A guide for tackling an infectious vomiting bug on board cruise ships has been compiled by health experts.
Vomiting outbreaks have been reported on several ships
Norovirus causes sickness and diarrhoea and is easily transmitted in confined places, such as hospitals and schools.
But the bug has also struck thousands of people on cruises in recent years, prompting the Health Protection Agency to take action.
Its guide advises cruise ships to have a written "outbreak control plan" which should be followed if the bug strikes.
Details on cleaning areas with detergent, followed by disinfectant, are also outlined in the guide.
Before patients embark on their cruise, they should be given a precautionary letter outlining what to do if they feel unwell, together with a health questionnaire, it said.
According to the HPA, Norovirus can be difficult to control because it survives on surfaces and objects.
The infection usually lasts a couple of days, with symptoms including projectile vomiting, diarrhoea, high temperature, headaches and aching limbs.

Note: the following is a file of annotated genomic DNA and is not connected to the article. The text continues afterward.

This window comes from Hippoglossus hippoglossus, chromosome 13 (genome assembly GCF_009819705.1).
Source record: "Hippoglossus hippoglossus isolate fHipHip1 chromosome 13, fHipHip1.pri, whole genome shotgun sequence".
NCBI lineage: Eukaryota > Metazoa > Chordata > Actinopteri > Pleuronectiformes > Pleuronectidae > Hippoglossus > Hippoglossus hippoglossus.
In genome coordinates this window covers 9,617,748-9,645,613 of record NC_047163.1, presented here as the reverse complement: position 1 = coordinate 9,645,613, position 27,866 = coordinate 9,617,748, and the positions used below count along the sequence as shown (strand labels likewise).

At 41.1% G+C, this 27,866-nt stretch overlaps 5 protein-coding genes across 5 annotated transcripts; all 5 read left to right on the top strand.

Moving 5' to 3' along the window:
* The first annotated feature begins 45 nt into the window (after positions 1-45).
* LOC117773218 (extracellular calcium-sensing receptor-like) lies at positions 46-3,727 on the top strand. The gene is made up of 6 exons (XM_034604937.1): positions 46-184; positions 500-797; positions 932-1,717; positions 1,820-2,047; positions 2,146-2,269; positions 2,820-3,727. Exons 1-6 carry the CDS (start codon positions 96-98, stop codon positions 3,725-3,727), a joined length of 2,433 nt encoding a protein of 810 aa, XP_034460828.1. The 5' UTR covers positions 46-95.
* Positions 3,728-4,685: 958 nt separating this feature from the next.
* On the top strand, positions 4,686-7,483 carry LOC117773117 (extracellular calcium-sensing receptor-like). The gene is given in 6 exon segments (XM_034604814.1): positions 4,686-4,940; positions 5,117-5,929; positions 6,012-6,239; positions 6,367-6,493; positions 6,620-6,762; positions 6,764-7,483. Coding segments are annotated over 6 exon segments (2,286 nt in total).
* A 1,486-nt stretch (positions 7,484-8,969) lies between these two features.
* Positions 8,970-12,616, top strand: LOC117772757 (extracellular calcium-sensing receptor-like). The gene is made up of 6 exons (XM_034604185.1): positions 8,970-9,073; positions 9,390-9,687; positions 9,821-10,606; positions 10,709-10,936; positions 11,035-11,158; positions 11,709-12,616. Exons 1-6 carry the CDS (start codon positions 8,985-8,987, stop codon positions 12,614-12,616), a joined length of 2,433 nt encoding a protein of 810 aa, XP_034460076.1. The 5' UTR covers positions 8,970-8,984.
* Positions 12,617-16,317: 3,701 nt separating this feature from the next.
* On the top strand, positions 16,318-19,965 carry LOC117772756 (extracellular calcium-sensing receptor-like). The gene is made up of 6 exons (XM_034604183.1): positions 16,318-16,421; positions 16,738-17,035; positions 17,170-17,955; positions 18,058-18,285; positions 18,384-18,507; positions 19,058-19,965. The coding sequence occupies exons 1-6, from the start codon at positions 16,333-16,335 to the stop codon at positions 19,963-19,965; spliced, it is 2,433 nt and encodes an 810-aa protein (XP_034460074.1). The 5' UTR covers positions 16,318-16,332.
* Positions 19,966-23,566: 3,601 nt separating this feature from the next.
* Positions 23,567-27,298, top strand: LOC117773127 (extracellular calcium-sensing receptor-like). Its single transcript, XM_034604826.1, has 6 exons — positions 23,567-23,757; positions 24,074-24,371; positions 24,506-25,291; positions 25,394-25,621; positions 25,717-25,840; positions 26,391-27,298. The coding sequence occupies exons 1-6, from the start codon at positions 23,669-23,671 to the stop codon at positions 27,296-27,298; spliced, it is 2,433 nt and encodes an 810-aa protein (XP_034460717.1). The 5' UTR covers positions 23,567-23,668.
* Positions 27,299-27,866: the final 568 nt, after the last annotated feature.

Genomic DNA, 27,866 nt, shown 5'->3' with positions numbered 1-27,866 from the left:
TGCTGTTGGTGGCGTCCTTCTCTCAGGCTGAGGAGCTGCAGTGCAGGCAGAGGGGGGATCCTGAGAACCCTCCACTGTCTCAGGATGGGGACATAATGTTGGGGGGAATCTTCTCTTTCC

There is no specific treatment for the bug, but patients are advised to drink plenty of fluids.
It infects between 600,000 and 1m people in the community in the UK every year.
HPA chief executive Professor Pat Troop said: "The aim was to produce straightforward and practical advice to discourage the introduction of infection to cruise ships in the first instance - and to help the industry and public health authorities manage outbreaks in a consistent manner when they do occur."
William Gibbons, director of the Passenger Shipping Association, said of the guide: "It means that all parties who are required to deal with an outbreak of infection will have immediate access to sound and practical advice that will minimise the impact for passengers and crew alike."